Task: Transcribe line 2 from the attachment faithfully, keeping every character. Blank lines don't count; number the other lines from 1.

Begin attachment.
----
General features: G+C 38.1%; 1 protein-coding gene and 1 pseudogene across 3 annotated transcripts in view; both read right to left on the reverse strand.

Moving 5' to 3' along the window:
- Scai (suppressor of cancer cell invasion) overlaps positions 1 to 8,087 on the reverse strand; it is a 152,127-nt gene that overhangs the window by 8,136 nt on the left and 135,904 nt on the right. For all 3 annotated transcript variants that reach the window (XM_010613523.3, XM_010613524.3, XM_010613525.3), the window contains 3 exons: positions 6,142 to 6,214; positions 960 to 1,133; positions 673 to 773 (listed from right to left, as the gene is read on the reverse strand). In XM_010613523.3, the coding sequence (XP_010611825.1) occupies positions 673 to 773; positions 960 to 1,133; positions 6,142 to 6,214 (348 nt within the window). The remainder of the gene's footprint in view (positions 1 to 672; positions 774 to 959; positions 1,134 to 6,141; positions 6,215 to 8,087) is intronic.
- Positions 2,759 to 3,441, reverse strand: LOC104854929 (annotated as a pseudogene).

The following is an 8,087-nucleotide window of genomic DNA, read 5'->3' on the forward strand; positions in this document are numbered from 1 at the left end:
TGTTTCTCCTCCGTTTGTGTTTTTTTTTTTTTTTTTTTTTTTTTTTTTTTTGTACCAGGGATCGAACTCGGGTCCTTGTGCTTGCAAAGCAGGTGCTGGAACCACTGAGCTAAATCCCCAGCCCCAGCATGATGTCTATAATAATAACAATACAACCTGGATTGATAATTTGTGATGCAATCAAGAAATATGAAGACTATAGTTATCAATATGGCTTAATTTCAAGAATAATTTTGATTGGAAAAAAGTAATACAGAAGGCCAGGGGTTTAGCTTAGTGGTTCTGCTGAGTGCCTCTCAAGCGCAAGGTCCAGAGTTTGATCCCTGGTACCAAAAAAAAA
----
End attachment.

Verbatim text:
Moving 5' to 3' along the window: